What’s your cockamamie weather theory?
Pothole Prairie, By Tim Engstrom
Everybody has cockamamie theories about the weather.
Ken Nelson, the local man who in the 1970s invented a machine to make pillow-shaped ice cubes for restaurants and bars, feels radio waves, cellphone relays and other kinds of electromagnetic radiation affect the paths of storm systems, and he isn’t shy about sharing his view.
Well, I’ve got my crazy weather thoughts, too.
You know how our weather in Minnesota always comes to us from other places? Alberta Clippers in the winter. Summer dry heat from the American Southwest. Humidity surging up from the Gulf of Mexico. Gentle eastern breezes from the Great Lakes. All this begs the question: Where the heck does all the weather generate?
It’s a proven fact — meteorologists and climatologists learn this in college — that the globe has places where air masses tend to generate. It’s simple really. Air over a big land mass with widespread and similar features, like a desert, an ocean or the coniferous forests of the north, will be greatly influenced by that land feature, like how the sun can heat the desert sand or the ocean can absorb and moderate warmth.
But a land mass like the British Isles, well, they are not really all that large in comparison to, say, the Sahara Desert or the Amazon Rainforest, so the islands wouldn’t have much of an effect on an air mass.
Yes, there are many, many other factors that influence the weather, from the coriolis effect to how the tropics are closer to the sun to dominant ocean currents and to how cold fronts slamming into warm fronts form tornadoes in the American Midwest, but in general there are places where the air heats or cools, resulting in movement of air masses.
Weather people even have abbreviations for these air masses. Here they are:
• cA: Continental Arctic
• mA: Maritime Arctic
• cP: Continental Polar
• mP: Maritime Polar
• cT: Continental Tropical
• mT: Maritime Tropical
• cE: Continental Equatorial
• mE: Maritime Equatorial
And check out the Encyclopedia Britannica map I supplied with this column to get an idea of where the air masses form. A big air mass over central Canada will form different characteristics than an air mass over the Pacific Ocean, even if they are at the same latitudes.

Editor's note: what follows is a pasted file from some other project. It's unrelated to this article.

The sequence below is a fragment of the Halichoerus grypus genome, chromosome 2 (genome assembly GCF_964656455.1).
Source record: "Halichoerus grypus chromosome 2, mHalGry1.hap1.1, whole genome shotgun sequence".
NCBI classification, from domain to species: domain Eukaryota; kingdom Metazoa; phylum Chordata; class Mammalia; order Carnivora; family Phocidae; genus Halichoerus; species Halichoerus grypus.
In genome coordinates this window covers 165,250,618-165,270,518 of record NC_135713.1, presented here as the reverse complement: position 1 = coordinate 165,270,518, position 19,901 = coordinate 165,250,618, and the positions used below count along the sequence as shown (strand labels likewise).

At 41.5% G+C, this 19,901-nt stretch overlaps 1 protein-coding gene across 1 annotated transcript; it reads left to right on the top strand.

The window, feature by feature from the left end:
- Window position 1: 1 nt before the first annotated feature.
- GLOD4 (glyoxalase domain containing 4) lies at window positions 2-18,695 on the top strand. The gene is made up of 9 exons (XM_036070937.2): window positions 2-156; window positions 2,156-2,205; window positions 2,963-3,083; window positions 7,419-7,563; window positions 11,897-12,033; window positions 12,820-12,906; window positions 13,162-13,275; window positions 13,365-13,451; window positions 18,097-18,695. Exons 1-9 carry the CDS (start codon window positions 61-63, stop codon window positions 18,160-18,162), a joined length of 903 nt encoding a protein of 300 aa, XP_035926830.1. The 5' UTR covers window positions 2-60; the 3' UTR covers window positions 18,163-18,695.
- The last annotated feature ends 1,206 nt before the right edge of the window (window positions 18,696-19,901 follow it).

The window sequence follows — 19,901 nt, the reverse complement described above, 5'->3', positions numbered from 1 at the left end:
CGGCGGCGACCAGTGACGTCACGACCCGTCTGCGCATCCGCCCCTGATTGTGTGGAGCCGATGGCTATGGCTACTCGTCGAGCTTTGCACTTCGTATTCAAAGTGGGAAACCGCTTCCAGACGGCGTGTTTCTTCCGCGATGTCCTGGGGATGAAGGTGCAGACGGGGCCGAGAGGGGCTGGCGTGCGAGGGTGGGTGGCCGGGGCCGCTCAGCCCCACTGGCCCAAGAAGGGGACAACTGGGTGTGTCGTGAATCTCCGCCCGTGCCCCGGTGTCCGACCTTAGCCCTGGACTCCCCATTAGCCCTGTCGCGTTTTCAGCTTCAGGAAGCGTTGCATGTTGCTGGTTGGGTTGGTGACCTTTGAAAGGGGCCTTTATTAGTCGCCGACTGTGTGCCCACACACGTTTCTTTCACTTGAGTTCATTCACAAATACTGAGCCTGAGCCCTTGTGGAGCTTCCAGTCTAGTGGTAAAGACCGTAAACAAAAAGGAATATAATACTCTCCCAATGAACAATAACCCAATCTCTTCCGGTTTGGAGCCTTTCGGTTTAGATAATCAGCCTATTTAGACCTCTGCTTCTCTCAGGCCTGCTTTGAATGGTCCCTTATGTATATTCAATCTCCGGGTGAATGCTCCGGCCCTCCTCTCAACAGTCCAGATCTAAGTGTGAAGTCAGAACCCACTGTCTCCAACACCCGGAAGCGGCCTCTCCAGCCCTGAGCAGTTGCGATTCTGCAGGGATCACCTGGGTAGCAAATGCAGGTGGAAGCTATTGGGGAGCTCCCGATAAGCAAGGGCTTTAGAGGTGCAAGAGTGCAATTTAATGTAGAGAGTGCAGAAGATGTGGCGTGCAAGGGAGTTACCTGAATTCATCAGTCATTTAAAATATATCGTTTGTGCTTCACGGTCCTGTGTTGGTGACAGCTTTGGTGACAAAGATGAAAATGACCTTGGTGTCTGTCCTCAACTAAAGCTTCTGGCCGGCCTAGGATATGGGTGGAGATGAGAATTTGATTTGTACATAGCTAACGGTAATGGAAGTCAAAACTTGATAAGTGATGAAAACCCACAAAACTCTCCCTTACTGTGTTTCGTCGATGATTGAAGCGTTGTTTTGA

OK, that’s the not the cockamanie part. This is.
Why is it that North America the past two years has had two really bitter-cold winters but two years ago we had a mild winter?
In each of the past three years, I’ve paid attention to the weather on the other side of the Arctic Ocean. Russia and Europe have experienced mild winters while North America has harsh winters the past two years. Three years ago, we had a mild winter and Europe had record snowfall.
And this year — the fourth year — we have early cold weather. What gives?
If we toss out all the stupid politics and accept that scientists are right about global warming, which I do, we know that the world has experienced warmer and warmer temperatures, even if we don’t necessarily experience it here in Minnesota. In fact, temperature maps of the globe show Russia experiencing some of the most warmth on the planet when compared to the historical record. The map of 2013 temperature anomalies, when in color, shows red over Russia and blue over Canada and central United States. The red indicates higher than normal temperatures and blue is lower than normal temperatures.
That’s not always the case for the entire year, but if you look at the same maps for winter months of recent years, it seems to be the pattern — Russia is red. Canada and central U.S. is blue.
I believe that the continental air masses around the polar regions play a big tug of war — but with push instead of pull — with the Arctic cold air and have the ability to bump that air mass down the Canada-Alaska side or the Europe-Russia side. After all, these are the air masses that create the circumpolar jet stream. The fact that the Europe-Russia side has a bigger air mass means it has more push.
They are like two bulls. Sometimes the little bull wins, but usually the big ones does, pushing that cold to our side of the planet.
And in the summer, it seems like the maritime air masses have more control over the weather. Last summer was the warmest on record for the North Pacific.
So is it nice in Moscow right now? They just had a big November snowfall. The forecast calls for highs around 28 and partly sunny skies. What it means is, for my theory to work, I have to watch the entirety of the winter. Besides, the jet stream flops around like a wave, and there are times when it’s best to watch places like Mongolia, Siberia and Korea because, like this time, Europe seems to get the stuff the United States had a week before.
Eventually, you notice a lot of times when one side is unseasonably cold and the other side unseasonably warm, hitting record temperatures.
I’m no expert, but I did read an article on global warming in the Washington Post last January during the famed polar vortex cold snap. It said climate experts predict that the United States could face record cold snaps in the winter as the planet heats up. We also are expected to face record highs in the warm months, too.
That same article brought up some of my cockamanie points (maybe I am right?), but it was more about how the air masses will impact the jet stream. It said the jet stream could weaken and meander all over the place, causing these cold snaps. Apparently, the theory is heavily debated.
Hey, we all should have crazy theories about the crazy weather. I’d say people are crazy if they haven’t made up a crazy theory.
Tribune Editor Tim Engstrom’s column appears every Tuesday.